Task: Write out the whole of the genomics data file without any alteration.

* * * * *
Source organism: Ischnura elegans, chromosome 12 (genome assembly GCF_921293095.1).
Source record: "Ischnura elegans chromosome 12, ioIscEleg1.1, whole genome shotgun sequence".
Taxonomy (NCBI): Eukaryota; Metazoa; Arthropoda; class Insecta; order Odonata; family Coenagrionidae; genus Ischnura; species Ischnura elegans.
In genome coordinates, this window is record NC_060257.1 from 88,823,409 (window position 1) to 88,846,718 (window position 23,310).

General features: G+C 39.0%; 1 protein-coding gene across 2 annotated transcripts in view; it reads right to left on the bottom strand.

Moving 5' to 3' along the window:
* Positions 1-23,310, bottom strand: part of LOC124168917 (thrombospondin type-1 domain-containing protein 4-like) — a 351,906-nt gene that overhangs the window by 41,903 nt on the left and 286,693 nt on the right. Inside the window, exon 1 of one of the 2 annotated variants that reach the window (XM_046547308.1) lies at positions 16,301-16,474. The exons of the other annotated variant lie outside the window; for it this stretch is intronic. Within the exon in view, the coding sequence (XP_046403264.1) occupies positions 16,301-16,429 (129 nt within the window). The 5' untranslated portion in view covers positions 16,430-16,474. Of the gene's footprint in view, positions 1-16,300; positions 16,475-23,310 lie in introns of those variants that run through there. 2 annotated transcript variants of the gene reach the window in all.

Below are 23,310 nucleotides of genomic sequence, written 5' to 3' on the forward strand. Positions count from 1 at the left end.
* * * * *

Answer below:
Source organism: Ischnura elegans, chromosome 12 (genome assembly GCF_921293095.1).
Source record: "Ischnura elegans chromosome 12, ioIscEleg1.1, whole genome shotgun sequence".
Taxonomy (NCBI): Eukaryota; Metazoa; Arthropoda; class Insecta; order Odonata; family Coenagrionidae; genus Ischnura; species Ischnura elegans.
In genome coordinates, this window is record NC_060257.1 from 88,823,409 (window position 1) to 88,846,718 (window position 23,310).

General features: G+C 39.0%; 1 protein-coding gene across 2 annotated transcripts in view; it reads right to left on the bottom strand.

Moving 5' to 3' along the window:
* Positions 1-23,310, bottom strand: part of LOC124168917 (thrombospondin type-1 domain-containing protein 4-like) — a 351,906-nt gene that overhangs the window by 41,903 nt on the left and 286,693 nt on the right. Inside the window, exon 1 of one of the 2 annotated variants that reach the window (XM_046547308.1) lies at positions 16,301-16,474. The exons of the other annotated variant lie outside the window; for it this stretch is intronic. Within the exon in view, the coding sequence (XP_046403264.1) occupies positions 16,301-16,429 (129 nt within the window). The 5' untranslated portion in view covers positions 16,430-16,474. Of the gene's footprint in view, positions 1-16,300; positions 16,475-23,310 lie in introns of those variants that run through there. 2 annotated transcript variants of the gene reach the window in all.

Below are 23,310 nucleotides of genomic sequence, written 5' to 3' on the forward strand. Positions count from 1 at the left end.